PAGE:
Modern choice of law analysis usually honors the parties’ contractual choice of governing law. But what happens when the law selected by the parties changes between the time of their contracting and the time of litigation? Or what if the law of the state whose law would otherwise apply changes so that its policy is now offended by the choice of law clause although its policy was not violated when the parties contracted? These questions raise the often-overlooked temporal aspect of choice of law analysis. Should courts regard the law to be applied as fixed to the time of the transaction or as changeable over time? The answers to these problems are influenced by several factors: the proper concern for current state policy; the parties’ expectations; and whether the new law invalidates a previously valid transaction or, alternatively, makes a previously invalid transaction valid.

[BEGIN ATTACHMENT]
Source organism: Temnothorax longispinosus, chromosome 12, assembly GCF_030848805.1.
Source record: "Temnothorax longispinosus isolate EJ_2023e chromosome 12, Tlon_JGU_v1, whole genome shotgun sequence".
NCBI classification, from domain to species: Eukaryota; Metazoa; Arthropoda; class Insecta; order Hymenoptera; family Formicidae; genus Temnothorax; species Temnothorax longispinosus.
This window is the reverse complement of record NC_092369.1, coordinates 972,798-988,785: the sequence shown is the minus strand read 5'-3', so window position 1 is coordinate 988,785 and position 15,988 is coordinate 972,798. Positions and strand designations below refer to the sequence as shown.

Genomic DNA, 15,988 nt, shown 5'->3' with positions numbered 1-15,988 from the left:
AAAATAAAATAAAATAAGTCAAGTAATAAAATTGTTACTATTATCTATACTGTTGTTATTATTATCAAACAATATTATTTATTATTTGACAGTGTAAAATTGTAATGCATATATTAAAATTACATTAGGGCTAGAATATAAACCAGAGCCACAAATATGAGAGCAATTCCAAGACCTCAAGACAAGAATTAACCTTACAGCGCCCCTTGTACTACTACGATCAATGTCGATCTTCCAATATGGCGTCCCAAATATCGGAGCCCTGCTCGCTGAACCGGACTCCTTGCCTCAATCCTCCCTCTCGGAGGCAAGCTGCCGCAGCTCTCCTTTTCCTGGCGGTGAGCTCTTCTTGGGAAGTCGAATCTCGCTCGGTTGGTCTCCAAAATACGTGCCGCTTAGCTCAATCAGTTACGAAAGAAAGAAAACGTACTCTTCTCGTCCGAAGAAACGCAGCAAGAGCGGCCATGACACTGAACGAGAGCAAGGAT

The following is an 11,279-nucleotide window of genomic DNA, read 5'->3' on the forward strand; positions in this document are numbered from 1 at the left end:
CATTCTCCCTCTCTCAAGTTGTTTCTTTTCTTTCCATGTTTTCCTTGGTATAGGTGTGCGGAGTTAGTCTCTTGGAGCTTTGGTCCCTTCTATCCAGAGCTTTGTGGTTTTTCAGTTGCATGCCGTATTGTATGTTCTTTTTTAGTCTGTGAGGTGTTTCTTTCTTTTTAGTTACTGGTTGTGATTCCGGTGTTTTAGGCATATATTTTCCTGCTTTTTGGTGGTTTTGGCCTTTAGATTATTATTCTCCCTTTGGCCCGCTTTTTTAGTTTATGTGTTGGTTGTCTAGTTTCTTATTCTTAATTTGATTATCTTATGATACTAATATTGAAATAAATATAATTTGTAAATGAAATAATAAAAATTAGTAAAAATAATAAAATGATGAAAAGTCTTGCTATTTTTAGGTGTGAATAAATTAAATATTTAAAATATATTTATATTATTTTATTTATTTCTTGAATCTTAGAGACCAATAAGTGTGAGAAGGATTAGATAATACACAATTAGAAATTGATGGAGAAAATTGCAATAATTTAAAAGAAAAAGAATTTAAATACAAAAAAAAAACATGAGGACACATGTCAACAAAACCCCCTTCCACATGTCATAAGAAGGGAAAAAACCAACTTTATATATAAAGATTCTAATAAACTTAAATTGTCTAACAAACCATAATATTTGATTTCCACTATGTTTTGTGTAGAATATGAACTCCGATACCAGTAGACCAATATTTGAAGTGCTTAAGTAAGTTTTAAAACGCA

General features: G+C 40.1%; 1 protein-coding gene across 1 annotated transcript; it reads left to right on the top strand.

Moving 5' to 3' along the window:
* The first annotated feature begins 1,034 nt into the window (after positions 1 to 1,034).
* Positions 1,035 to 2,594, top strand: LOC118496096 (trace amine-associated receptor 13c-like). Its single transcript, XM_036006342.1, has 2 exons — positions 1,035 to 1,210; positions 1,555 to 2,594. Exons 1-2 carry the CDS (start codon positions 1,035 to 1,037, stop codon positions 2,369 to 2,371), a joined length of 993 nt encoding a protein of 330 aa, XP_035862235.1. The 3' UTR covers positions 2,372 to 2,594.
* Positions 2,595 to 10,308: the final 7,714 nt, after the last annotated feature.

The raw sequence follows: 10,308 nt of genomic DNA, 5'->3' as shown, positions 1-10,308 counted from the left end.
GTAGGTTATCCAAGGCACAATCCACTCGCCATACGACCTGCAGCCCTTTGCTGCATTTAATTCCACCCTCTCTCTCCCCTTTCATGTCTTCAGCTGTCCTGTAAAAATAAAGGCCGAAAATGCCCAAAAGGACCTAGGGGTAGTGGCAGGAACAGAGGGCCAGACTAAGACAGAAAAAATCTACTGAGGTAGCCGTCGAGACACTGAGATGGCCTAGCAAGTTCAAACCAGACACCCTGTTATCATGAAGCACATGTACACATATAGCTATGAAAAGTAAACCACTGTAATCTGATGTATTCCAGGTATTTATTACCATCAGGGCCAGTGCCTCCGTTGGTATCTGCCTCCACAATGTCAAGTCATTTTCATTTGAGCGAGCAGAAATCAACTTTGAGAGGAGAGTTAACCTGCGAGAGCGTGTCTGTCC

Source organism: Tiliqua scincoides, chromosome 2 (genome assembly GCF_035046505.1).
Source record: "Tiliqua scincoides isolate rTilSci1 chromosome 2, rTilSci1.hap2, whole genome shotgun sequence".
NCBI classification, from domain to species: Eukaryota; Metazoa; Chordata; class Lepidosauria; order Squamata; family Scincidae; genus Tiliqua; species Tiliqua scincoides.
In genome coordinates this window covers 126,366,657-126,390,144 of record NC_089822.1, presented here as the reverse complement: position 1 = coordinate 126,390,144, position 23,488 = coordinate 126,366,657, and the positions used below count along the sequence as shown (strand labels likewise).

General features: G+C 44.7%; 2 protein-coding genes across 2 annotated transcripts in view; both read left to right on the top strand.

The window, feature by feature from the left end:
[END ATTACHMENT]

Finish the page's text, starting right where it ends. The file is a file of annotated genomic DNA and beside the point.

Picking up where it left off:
Jeffrey L. Rensberger,
Choice of Law and Time, Part II: Choice of Law Clauses and Changing Law,
Ga. St. U. L. Rev.
Available at: https://readingroom.law.gsu.edu/gsulr/vol39/iss2/10